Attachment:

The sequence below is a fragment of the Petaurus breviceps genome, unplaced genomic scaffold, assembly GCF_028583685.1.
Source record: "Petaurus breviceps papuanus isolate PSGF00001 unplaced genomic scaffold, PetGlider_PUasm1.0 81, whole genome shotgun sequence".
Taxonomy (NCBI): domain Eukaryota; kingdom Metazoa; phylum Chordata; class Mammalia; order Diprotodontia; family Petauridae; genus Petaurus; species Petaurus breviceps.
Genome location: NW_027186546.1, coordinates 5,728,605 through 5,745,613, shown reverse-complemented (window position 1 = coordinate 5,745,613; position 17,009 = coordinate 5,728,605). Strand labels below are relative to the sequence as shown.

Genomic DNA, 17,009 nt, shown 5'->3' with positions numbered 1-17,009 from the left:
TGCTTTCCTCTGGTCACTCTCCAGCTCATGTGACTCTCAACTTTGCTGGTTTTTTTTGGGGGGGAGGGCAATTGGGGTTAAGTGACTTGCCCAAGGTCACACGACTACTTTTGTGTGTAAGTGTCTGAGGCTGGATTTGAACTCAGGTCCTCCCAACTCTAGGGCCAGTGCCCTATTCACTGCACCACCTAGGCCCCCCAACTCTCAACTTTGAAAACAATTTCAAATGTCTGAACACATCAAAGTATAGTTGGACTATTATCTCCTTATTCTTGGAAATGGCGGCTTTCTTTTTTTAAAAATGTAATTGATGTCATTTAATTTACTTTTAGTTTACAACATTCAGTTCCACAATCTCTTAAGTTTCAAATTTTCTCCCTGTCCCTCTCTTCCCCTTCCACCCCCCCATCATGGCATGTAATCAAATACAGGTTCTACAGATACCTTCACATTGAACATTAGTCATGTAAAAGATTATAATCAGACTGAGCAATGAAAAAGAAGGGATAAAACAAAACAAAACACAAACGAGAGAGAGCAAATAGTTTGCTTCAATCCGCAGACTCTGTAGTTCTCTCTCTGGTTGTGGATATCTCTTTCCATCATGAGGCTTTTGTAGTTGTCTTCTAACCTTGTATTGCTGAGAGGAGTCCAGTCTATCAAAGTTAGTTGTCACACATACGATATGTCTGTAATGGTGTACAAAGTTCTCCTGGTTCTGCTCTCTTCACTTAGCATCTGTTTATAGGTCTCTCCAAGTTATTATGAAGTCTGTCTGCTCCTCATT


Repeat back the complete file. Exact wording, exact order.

The sequence below is a fragment of the Petaurus breviceps genome, unplaced genomic scaffold, assembly GCF_028583685.1.
Source record: "Petaurus breviceps papuanus isolate PSGF00001 unplaced genomic scaffold, PetGlider_PUasm1.0 81, whole genome shotgun sequence".
Taxonomy (NCBI): domain Eukaryota; kingdom Metazoa; phylum Chordata; class Mammalia; order Diprotodontia; family Petauridae; genus Petaurus; species Petaurus breviceps.
Genome location: NW_027186546.1, coordinates 5,728,605 through 5,745,613, shown reverse-complemented (window position 1 = coordinate 5,745,613; position 17,009 = coordinate 5,728,605). Strand labels below are relative to the sequence as shown.

Genomic DNA, 17,009 nt, shown 5'->3' with positions numbered 1-17,009 from the left:
TGCTTTCCTCTGGTCACTCTCCAGCTCATGTGACTCTCAACTTTGCTGGTTTTTTTTGGGGGGGAGGGCAATTGGGGTTAAGTGACTTGCCCAAGGTCACACGACTACTTTTGTGTGTAAGTGTCTGAGGCTGGATTTGAACTCAGGTCCTCCCAACTCTAGGGCCAGTGCCCTATTCACTGCACCACCTAGGCCCCCCAACTCTCAACTTTGAAAACAATTTCAAATGTCTGAACACATCAAAGTATAGTTGGACTATTATCTCCTTATTCTTGGAAATGGCGGCTTTCTTTTTTTAAAAATGTAATTGATGTCATTTAATTTACTTTTAGTTTACAACATTCAGTTCCACAATCTCTTAAGTTTCAAATTTTCTCCCTGTCCCTCTCTTCCCCTTCCACCCCCCCATCATGGCATGTAATCAAATACAGGTTCTACAGATACCTTCACATTGAACATTAGTCATGTAAAAGATTATAATCAGACTGAGCAATGAAAAAGAAGGGATAAAACAAAACAAAACACAAACGAGAGAGAGCAAATAGTTTGCTTCAATCCGCAGACTCTGTAGTTCTCTCTCTGGTTGTGGATATCTCTTTCCATCATGAGGCTTTTGTAGTTGTCTTCTAACCTTGTATTGCTGAGAGGAGTCCAGTCTATCAAAGTTAGTTGTCACACATACGATATGTCTGTAATGGTGTACAAAGTTCTCCTGGTTCTGCTCTCTTCACTTAGCATCTGTTTATAGGTCTCTCCAAGTTATTATGAAGTCTGTCTGCTCCTCATT